Ecosystem response to future climate change and the impact of vegetation feedbacks in the Southwest United States
Principle Investigator: Michael Notaro, University of Wisconsin-Madison, firstname.lastname@example.org
Co-PIs: Zhengyu Liu and John W. Williams, University of Wisconsin-Madison
David Gutzler, University of New Mexico
Travis Huxman, University of Arizona
Robert Thompson, USGS
Abstract:: We will investigate potential changes in ecosystem structure, processes, and dynamics over the Southwest United States (SWUS) due to projected changes in temperature, precipitation, and CO2. We will evaluate the ecological responses to future changes in drought, fire, or heavy rainfall event frequency. We will quantify SWUS vegetation feedbacks through observational data and model experiments. We will assess the impact of vegetation feedbacks and variability on climate, including the monsoon’s intensity and timing.
Location: We will focus on the arid SWUS, which is primarily grassland and shrubland and climatically dominated by the monsoon. This region will likely experience springtime drying in the 21st century.
Hypotheses: While the recent IPCC experiments represent a major advance in predicting climate change, they neglect critical vegetation feedbacks and carbon fertilization. Warming over the SWUS will likely produce soil drying and vegetation loss, while carbon fertilization will contribute towards enhanced vegetation growth. Reduced rainfall and higher temperatures will likely result in expanded desert and reduced woody vegetation. Even without a change in rainfall, rising temperatures will increase the area’s vulnerability to drought. An increase in frequency of heavy rainfall events, without a net precipitation change, may produce soil drying and vegetation loss. Future changes in fire frequency will reflect a balance between diminishing litter availability and increasing soil dryness. Vegetation feedbacks likely play an essential hydrological role, although these feedbacks might be non-local. Vegetation variability potentially enhances decadal monsoon variability and prolongs droughts and pluvials.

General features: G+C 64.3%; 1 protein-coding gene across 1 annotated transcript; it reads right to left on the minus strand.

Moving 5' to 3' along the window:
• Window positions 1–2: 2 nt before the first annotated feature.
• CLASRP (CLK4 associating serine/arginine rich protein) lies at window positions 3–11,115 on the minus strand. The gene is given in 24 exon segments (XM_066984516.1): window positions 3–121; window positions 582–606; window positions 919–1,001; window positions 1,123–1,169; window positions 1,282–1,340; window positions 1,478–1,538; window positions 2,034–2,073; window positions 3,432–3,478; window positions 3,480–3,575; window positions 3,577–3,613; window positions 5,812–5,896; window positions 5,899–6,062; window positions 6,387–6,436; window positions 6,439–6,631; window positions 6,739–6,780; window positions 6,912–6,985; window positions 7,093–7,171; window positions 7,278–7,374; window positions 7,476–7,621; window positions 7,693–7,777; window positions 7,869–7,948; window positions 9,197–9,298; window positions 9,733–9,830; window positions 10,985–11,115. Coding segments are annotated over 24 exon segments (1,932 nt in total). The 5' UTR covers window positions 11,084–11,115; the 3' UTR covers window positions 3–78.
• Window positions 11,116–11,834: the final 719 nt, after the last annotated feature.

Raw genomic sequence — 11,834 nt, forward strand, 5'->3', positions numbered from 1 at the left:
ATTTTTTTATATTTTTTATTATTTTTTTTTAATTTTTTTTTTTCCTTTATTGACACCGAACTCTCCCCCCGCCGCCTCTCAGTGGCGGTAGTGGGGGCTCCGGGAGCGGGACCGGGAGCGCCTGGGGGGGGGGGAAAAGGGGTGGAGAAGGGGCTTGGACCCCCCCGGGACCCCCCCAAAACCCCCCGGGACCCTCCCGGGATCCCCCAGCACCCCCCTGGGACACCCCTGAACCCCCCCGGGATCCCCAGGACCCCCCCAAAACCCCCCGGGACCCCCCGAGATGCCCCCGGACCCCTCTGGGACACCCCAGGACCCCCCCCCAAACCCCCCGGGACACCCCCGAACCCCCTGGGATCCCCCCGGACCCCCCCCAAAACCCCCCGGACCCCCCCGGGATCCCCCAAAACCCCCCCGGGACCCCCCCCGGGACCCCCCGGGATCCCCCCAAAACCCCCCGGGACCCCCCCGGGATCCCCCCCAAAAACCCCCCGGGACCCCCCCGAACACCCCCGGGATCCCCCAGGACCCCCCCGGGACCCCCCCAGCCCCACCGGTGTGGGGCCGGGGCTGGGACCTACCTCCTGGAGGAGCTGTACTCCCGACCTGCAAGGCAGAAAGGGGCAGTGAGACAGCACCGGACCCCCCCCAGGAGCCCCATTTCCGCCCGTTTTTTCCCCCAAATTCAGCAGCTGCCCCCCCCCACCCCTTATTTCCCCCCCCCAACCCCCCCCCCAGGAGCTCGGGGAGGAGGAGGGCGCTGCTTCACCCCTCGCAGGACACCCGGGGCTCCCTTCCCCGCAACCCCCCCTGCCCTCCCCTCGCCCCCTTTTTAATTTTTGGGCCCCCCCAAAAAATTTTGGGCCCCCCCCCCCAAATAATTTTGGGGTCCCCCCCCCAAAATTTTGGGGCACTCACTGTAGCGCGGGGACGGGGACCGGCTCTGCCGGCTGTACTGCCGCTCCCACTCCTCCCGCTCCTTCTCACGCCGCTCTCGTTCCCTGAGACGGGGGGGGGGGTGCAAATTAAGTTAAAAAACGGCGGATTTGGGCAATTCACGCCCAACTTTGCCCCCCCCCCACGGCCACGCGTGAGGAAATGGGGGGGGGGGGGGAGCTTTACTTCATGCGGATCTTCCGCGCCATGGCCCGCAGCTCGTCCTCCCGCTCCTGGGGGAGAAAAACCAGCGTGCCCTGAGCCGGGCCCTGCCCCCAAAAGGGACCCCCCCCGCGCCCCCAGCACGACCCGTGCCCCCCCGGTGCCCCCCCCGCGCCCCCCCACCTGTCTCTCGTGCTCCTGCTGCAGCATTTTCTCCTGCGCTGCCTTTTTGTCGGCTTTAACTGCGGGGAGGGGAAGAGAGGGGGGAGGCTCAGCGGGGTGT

Methods: We will perform offline experiments with the dynamic vegetation model, LPJ, using debiased, downscaled output from IPCC 21st century simulations, investigating the ecological response to predicted temperature and/or precipitation changes. Additional experiments will force LPJ with changes in heavy precipitation events, physiological CO2, drought occurrence, or ENSO. We will evaluate LPJ against observations and field measurements. We will statistically quantify local vegetation feedbacks for the SWUS using observations and output from two GCMs. We will develop new statistical approaches to quantify non-local feedbacks. We will explicitly assess SWUS vegetation feedbacks through initial value ensemble experiments with coupled models. We will assess vegetation’s impact on monsoon variability by contrasting simulations with interactive versus fixed vegetation.
Deliverables: This research will establish a range of potential ecosystem responses over the SWUS to future climate change, contributing to ecological predictability and decision-making. It will determine the role of vegetation feedbacks and lead to the development of an observed feedback dataset.
last updated: 15 April 2007 PLH